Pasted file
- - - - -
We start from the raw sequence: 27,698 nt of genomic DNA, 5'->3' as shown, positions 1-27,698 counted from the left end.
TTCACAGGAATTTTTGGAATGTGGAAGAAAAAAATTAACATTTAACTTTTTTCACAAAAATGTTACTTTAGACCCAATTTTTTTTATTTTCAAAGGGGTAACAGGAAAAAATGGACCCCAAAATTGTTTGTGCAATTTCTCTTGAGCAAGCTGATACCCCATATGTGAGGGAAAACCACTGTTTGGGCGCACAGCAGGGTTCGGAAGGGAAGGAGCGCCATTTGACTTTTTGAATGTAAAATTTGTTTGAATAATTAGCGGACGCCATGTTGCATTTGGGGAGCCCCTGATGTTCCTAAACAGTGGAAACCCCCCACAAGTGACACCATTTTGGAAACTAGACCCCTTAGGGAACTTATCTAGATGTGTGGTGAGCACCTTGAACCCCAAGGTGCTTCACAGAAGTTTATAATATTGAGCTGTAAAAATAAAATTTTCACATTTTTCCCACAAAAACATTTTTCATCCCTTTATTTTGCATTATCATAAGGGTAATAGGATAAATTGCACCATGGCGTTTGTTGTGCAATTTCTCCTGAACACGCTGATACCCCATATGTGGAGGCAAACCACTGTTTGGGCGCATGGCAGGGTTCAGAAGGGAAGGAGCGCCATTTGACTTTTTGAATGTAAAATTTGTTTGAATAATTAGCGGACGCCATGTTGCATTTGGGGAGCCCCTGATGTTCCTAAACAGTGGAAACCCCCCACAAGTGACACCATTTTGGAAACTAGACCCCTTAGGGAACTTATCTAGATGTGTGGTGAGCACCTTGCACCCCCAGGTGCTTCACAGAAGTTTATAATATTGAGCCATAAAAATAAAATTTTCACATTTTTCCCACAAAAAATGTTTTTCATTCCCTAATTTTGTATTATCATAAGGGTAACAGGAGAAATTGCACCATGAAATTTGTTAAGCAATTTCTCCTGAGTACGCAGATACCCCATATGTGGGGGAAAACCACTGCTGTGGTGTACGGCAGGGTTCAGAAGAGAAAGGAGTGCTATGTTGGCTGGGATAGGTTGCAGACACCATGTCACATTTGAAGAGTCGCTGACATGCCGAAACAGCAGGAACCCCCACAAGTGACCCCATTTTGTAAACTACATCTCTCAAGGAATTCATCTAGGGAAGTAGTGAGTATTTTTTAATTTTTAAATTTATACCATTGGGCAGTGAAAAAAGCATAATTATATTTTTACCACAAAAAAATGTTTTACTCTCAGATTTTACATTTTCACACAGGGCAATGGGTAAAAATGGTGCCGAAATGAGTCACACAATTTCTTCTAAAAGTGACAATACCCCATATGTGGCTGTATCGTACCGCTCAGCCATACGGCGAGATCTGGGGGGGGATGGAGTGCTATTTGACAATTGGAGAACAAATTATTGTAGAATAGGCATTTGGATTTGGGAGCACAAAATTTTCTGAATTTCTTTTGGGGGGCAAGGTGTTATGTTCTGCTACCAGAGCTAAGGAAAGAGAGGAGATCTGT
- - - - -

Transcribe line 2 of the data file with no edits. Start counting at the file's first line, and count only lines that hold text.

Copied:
TTCACAGGAATTTTTGGAATGTGGAAGAAAAAAATTAACATTTAACTTTTTTCACAAAAATGTTACTTTAGACCCAATTTTTTTTATTTTCAAAGGGGTAACAGGAAAAAATGGACCCCAAAATTGTTTGTGCAATTTCTCTTGAGCAAGCTGATACCCCATATGTGAGGGAAAACCACTGTTTGGGCGCACAGCAGGGTTCGGAAGGGAAGGAGCGCCATTTGACTTTTTGAATGTAAAATTTGTTTGAATAATTAGCGGACGCCATGTTGCATTTGGGGAGCCCCTGATGTTCCTAAACAGTGGAAACCCCCCACAAGTGACACCATTTTGGAAACTAGACCCCTTAGGGAACTTATCTAGATGTGTGGTGAGCACCTTGAACCCCAAGGTGCTTCACAGAAGTTTATAATATTGAGCTGTAAAAATAAAATTTTCACATTTTTCCCACAAAAACATTTTTCATCCCTTTATTTTGCATTATCATAAGGGTAATAGGATAAATTGCACCATGGCGTTTGTTGTGCAATTTCTCCTGAACACGCTGATACCCCATATGTGGAGGCAAACCACTGTTTGGGCGCATGGCAGGGTTCAGAAGGGAAGGAGCGCCATTTGACTTTTTGAATGTAAAATTTGTTTGAATAATTAGCGGACGCCATGTTGCATTTGGGGAGCCCCTGATGTTCCTAAACAGTGGAAACCCCCCACAAGTGACACCATTTTGGAAACTAGACCCCTTAGGGAACTTATCTAGATGTGTGGTGAGCACCTTGCACCCCCAGGTGCTTCACAGAAGTTTATAATATTGAGCCATAAAAATAAAATTTTCACATTTTTCCCACAAAAAATGTTTTTCATTCCCTAATTTTGTATTATCATAAGGGTAACAGGAGAAATTGCACCATGAAATTTGTTAAGCAATTTCTCCTGAGTACGCAGATACCCCATATGTGGGGGAAAACCACTGCTGTGGTGTACGGCAGGGTTCAGAAGAGAAAGGAGTGCTATGTTGGCTGGGATAGGTTGCAGACACCATGTCACATTTGAAGAGTCGCTGACATGCCGAAACAGCAGGAACCCCCACAAGTGACCCCATTTTGTAAACTACATCTCTCAAGGAATTCATCTAGGGAAGTAGTGAGTATTTTTTAATTTTTAAATTTATACCATTGGGCAGTGAAAAAAGCATAATTATATTTTTACCACAAAAAAATGTTTTACTCTCAGATTTTACATTTTCACACAGGGCAATGGGTAAAAATGGTGCCGAAATGAGTCACACAATTTCTTCTAAAAGTGACAATACCCCATATGTGGCTGTATCGTACCGCTCAGCCATACGGCGAGATCTGGGGGGGGATGGAGTGCTATTTGACAATTGGAGAACAAATTATTGTAGAATAGGCATTTGGATTTGGGAGCACAAAATTTTCTGAATTTCTTTTGGGGGGCAAGGTGTTATGTTCTGCTACCAGAGCTAAGGAAAGAGAGGAGATCTGT